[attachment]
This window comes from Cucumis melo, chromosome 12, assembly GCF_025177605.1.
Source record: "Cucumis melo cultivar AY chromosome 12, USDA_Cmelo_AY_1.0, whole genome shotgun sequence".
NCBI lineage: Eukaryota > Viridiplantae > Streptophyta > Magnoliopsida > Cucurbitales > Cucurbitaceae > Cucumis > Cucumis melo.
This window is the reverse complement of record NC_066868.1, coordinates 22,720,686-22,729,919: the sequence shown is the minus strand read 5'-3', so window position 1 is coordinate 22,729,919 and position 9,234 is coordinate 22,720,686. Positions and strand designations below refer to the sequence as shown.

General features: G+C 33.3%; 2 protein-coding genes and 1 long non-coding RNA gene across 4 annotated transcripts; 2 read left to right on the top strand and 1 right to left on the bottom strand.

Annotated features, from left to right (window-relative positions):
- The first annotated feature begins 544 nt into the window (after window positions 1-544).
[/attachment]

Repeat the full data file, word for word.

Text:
This window comes from Cucumis melo, chromosome 12, assembly GCF_025177605.1.
Source record: "Cucumis melo cultivar AY chromosome 12, USDA_Cmelo_AY_1.0, whole genome shotgun sequence".
NCBI lineage: Eukaryota > Viridiplantae > Streptophyta > Magnoliopsida > Cucurbitales > Cucurbitaceae > Cucumis > Cucumis melo.
This window is the reverse complement of record NC_066868.1, coordinates 22,720,686-22,729,919: the sequence shown is the minus strand read 5'-3', so window position 1 is coordinate 22,729,919 and position 9,234 is coordinate 22,720,686. Positions and strand designations below refer to the sequence as shown.

General features: G+C 33.3%; 2 protein-coding genes and 1 long non-coding RNA gene across 4 annotated transcripts; 2 read left to right on the top strand and 1 right to left on the bottom strand.

Annotated features, from left to right (window-relative positions):
- The first annotated feature begins 544 nt into the window (after window positions 1-544).